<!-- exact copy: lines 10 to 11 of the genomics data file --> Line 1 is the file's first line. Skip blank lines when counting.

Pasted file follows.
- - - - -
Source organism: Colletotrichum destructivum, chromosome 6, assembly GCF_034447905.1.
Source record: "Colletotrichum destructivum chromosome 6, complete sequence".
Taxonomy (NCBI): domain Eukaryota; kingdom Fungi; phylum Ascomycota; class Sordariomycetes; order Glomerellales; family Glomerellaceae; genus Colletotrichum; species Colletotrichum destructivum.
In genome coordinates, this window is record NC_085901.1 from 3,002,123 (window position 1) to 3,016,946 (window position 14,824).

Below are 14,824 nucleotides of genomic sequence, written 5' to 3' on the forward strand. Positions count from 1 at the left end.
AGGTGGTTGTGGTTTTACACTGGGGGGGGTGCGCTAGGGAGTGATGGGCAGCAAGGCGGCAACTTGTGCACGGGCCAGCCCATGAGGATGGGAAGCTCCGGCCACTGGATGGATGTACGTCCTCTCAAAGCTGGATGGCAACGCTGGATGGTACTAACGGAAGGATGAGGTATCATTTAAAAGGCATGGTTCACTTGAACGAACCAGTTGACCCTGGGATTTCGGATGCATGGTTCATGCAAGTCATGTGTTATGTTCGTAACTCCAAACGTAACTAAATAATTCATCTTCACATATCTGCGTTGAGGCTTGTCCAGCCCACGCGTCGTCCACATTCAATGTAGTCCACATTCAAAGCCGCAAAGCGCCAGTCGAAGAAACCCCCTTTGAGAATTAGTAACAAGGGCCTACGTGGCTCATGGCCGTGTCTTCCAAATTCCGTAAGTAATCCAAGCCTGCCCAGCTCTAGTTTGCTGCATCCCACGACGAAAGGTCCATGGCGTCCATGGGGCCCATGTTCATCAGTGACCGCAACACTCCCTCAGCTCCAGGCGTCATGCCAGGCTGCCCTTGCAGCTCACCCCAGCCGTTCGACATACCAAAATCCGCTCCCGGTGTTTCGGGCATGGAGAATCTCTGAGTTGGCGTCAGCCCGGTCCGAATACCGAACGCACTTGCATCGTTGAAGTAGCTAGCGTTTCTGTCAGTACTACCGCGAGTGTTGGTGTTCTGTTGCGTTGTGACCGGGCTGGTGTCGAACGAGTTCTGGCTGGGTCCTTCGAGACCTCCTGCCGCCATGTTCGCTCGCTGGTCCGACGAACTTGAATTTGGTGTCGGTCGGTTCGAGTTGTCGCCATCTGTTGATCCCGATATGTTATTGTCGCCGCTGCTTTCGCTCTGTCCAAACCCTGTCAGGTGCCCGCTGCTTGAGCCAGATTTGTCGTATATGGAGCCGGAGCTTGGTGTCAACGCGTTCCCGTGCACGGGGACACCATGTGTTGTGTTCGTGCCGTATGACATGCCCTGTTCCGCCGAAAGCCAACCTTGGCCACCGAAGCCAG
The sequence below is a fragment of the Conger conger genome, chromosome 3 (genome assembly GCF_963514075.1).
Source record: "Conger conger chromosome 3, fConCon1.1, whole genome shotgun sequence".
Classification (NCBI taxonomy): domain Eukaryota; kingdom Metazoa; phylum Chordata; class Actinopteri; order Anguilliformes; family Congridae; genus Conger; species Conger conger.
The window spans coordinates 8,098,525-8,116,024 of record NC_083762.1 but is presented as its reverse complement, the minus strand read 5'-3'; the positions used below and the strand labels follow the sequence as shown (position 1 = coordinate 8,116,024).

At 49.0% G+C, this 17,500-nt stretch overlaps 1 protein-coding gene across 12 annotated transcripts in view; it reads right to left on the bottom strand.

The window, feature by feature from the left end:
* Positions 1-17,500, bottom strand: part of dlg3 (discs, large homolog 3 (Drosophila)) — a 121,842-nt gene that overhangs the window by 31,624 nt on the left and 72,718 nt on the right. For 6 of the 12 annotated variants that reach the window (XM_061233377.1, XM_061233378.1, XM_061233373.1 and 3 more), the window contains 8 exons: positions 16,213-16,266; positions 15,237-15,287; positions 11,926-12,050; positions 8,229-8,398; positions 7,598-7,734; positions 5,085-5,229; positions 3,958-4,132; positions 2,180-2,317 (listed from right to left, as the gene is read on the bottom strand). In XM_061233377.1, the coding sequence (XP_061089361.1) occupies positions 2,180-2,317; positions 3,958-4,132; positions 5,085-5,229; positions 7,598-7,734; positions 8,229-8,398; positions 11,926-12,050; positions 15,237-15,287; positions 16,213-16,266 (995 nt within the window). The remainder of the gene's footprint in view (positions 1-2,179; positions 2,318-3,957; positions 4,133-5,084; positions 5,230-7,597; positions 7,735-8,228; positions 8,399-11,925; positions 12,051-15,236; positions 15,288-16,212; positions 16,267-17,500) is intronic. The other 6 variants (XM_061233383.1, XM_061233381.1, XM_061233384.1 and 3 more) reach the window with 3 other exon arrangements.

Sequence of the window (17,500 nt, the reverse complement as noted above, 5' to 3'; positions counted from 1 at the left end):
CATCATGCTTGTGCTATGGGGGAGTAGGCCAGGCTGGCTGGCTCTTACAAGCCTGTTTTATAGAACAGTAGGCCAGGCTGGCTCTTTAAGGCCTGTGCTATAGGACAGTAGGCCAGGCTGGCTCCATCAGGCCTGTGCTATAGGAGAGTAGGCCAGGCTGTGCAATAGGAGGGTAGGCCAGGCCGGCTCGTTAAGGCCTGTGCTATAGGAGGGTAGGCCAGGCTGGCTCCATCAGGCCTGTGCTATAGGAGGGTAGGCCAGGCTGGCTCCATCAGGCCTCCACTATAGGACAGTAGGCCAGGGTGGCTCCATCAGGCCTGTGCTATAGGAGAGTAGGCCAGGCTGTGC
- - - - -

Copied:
The window spans coordinates 8,098,525-8,116,024 of record NC_083762.1 but is presented as its reverse complement, the minus strand read 5'-3'; the positions used below and the strand labels follow the sequence as shown (position 1 = coordinate 8,116,024).

At 49.0% G+C, this 17,500-nt stretch overlaps 1 protein-coding gene across 12 annotated transcripts in view; it reads right to left on the bottom strand.